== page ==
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Beyond: Two Souls' choice system is 'implied' and 'organic'

Beyond: Two Souls system of choices

Quantic Dream's Beyond: Two Souls will allow players to shape their own game experience through making choices — but they won't always be aware of when they're making a choice, according to creative director David Cage.

Speaking to Polygon, Cage said the action-adventure drama game will feature "implied choices," which means players won't be presented with binary options or obvious paths when they're playing the game. Rather, it will be seamless and most players won't even realize they're making a decision that will affect the outcome of the game.

"What we're trying to do is emulate life," Cage said. "Which sounds very arrogant and ambitious, but at the same time the ultimate goal is to have an experience that will be like life is. This is also why we create games where we often ask players to play the game as one walkthrough instead of going back to replay sections to get a different result — to keep up and bear with the consequences of their decisions because this is how life goes."

"The ultimate goal is to have an experience that will be like life is..."

According to Cage, the idea for having seamless choices was inspired by the concept of having a game that mimics real life. Binary choices that are black and white don't exist in real life — they come in various shades of gray — and this is how Beyond: Two Souls tries to present them.

In one example of Cage's implied choices in action, the player controls Jodie Holmes, the game's protagonist, on the night where she is having a date with a guy she likes. She has an hour before he arrives at her house and nothing is prepared: her apartment is a mess, she hasn't prepared any food and she's wearing an old t-shirt. Without receiving any prompts or being asked if they want to do one thing or another, the player can either tidy the house and get ready for the date, distract themselves with one of many things in Jodie's apartment or do nothing at all. Depending on which path the player takes, the game will play out differently when he date arrives.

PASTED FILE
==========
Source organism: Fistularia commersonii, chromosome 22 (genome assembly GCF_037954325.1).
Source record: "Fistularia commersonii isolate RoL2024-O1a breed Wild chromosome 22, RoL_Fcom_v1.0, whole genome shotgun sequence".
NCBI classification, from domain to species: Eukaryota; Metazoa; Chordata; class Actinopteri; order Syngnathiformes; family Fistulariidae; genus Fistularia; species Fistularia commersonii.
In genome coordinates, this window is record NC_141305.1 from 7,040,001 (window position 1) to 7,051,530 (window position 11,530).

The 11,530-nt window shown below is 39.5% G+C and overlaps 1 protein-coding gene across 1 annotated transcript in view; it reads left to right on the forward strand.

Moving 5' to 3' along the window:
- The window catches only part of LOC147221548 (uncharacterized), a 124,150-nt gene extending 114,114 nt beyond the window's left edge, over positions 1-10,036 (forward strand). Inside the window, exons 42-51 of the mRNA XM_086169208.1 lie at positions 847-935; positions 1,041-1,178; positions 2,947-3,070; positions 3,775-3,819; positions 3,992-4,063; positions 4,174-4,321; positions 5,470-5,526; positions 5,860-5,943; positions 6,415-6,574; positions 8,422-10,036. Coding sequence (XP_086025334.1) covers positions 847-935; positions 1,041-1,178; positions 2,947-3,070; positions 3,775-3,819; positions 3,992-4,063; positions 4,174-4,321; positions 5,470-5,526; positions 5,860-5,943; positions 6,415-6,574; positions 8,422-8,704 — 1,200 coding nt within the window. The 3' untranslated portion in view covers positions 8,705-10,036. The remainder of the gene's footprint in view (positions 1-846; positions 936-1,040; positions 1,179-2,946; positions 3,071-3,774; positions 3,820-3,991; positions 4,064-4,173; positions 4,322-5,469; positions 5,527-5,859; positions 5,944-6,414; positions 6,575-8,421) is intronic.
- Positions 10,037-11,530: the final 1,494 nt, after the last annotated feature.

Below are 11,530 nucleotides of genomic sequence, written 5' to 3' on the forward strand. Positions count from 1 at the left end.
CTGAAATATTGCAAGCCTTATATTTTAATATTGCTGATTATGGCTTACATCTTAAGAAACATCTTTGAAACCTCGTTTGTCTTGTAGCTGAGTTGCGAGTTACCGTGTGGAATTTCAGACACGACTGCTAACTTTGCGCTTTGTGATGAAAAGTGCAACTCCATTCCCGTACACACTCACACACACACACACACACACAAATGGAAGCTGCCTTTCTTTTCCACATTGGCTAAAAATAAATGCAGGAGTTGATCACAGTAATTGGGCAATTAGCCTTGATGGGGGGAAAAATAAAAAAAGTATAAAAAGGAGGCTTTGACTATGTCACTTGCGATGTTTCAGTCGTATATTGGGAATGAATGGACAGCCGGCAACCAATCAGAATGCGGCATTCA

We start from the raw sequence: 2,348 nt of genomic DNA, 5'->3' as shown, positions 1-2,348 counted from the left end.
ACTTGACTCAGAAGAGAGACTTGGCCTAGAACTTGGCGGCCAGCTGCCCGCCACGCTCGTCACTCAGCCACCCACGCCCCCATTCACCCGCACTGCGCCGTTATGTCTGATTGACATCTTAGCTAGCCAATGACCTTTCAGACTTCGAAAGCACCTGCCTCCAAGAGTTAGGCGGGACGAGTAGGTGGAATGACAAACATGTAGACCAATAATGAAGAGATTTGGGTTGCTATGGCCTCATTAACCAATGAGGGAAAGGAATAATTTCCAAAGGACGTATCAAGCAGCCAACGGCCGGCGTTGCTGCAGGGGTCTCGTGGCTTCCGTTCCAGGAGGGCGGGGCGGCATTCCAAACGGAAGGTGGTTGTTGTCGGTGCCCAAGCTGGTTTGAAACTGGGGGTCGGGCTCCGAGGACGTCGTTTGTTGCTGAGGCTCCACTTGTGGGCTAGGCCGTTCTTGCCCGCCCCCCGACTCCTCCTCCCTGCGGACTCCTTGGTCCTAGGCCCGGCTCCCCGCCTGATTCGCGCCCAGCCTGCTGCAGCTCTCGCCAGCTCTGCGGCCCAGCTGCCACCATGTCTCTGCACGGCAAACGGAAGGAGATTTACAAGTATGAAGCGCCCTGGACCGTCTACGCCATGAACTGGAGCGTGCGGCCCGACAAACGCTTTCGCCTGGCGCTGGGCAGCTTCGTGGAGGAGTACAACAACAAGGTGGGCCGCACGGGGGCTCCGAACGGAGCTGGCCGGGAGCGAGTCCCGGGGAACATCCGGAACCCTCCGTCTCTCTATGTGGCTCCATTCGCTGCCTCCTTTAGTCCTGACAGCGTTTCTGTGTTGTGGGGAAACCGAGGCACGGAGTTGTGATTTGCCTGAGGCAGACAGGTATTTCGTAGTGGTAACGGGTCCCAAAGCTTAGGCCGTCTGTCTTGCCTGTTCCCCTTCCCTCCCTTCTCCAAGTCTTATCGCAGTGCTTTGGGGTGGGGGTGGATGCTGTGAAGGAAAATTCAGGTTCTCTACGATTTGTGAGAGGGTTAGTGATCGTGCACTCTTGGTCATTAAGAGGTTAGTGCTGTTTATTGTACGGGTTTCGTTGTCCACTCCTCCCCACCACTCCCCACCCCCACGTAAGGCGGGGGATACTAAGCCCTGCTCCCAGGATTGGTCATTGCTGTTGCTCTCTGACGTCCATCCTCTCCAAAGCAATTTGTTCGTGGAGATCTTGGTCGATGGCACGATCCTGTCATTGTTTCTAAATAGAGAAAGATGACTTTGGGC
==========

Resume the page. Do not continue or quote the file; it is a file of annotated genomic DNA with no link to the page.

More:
"If you choose to do nothing, when your date turns up it might be a very short scene," Cage said. "The guy might come in and then leave early because he won't feel comfortable. Or you can just prepare everything and create a romantic atmosphere and he may stay. But this is not the end of it, because many things can still happen. None of these outcomes are revealed to the player — they just do what they feel like."

In another section of the game, Jodie is on a train trying to avoid the authorities. In the first playthrough, she successfully evades them, while in another it ends in a confrontation where she ends up climbing out of a moving train. There are whole scenes in the game players may not see because of the decisions they've made, and many won't realize this until they talk to other players.

"We spent a lot of time doing user tests and a lot of people who played it said it felt really linear because there were no obvious choices presented to them," Cage said. "But that's because everything was organic and implied. They didn't see the choices. It's only when they talked to other players and compared their playthroughs that we got this water-cooler effect where they realized how their journey was different to somebody else's.

"The biggest pleasure is when you have two players talking about their journey as it it was something that happened to them personally," he said. "And this is what I got from players who played Heavy Rain and now Beyond is like they talk about it like it happened in real life, it's not just a video game.

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